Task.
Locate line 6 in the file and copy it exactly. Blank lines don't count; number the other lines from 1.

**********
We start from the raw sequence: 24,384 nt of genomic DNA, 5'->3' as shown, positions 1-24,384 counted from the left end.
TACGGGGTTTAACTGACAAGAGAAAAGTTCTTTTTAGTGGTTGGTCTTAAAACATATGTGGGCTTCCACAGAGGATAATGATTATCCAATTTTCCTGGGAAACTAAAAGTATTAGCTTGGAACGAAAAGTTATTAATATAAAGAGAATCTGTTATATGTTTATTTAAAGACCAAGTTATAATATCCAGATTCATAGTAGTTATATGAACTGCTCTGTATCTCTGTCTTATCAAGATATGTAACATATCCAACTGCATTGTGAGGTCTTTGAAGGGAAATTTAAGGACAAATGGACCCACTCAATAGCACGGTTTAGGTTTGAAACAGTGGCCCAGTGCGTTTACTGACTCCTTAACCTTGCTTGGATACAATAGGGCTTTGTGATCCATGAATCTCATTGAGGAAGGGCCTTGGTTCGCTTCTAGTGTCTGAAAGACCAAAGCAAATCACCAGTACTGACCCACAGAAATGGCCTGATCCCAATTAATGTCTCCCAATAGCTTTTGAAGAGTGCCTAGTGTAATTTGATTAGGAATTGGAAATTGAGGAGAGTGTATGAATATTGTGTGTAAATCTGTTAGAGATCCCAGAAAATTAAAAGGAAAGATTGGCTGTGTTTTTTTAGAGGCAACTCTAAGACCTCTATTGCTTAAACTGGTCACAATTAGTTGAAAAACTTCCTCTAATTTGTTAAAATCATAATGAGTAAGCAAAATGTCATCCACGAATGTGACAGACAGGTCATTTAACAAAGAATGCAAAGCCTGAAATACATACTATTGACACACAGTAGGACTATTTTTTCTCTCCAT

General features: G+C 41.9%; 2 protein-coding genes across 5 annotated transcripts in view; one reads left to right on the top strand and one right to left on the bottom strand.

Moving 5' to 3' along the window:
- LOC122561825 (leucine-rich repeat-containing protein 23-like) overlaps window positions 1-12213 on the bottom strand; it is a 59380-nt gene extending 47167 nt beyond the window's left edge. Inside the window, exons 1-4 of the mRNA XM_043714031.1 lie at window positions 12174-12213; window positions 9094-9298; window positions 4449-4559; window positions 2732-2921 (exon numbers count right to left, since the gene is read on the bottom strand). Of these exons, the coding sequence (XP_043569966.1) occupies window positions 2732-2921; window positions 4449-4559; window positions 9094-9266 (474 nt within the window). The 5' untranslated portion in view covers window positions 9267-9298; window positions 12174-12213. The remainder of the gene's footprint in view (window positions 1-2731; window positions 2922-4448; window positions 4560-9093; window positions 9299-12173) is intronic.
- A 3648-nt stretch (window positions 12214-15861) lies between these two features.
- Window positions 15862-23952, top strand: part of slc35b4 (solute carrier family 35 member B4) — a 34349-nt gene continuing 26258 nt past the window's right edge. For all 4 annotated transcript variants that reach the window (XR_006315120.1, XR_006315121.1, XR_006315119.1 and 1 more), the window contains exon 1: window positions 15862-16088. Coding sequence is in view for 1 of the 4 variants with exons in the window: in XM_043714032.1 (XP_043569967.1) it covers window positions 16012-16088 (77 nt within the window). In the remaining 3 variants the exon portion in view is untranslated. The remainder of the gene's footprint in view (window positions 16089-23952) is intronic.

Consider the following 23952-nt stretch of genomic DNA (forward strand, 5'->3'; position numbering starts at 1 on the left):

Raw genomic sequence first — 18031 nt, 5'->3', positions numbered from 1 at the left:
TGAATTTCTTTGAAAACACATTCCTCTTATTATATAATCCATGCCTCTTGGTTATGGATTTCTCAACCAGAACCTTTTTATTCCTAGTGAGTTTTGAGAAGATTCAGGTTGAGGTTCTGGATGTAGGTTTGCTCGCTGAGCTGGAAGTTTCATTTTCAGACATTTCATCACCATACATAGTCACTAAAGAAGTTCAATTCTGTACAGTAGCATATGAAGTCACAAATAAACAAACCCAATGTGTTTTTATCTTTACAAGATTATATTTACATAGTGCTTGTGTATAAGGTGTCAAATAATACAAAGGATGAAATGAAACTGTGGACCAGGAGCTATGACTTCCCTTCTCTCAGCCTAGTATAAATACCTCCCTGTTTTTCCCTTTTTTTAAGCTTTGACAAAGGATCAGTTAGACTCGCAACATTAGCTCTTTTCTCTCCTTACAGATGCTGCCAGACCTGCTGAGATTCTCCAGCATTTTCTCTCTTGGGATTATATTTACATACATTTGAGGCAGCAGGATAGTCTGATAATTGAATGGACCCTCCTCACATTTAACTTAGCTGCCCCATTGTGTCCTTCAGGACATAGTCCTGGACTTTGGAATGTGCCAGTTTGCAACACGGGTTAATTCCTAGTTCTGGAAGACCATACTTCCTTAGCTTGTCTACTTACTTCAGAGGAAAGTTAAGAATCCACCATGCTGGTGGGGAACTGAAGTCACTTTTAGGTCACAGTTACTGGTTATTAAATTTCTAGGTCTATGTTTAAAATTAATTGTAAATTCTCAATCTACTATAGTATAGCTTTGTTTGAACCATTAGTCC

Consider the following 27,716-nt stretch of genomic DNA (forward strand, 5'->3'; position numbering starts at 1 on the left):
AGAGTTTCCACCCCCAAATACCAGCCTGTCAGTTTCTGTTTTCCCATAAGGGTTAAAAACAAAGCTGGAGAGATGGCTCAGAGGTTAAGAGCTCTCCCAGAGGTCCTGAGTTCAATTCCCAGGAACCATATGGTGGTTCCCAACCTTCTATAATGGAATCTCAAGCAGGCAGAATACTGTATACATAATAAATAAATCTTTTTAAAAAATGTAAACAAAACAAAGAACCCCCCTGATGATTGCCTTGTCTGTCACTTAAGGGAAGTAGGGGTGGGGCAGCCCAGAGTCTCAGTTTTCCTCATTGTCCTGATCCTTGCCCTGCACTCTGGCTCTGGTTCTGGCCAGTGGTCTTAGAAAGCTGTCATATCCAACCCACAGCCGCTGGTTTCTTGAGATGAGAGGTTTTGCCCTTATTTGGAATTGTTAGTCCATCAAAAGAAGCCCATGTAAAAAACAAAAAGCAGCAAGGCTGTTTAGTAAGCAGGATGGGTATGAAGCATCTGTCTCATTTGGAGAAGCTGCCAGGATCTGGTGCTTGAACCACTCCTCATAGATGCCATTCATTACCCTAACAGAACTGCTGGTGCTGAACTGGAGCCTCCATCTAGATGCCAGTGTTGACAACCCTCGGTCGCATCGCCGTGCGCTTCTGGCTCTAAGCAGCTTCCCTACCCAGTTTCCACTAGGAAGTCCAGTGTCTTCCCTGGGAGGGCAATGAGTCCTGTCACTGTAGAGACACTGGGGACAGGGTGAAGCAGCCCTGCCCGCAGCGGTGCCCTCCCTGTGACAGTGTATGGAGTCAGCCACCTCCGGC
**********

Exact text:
- A 3648-nt stretch (window positions 12214-15861) lies between these two features.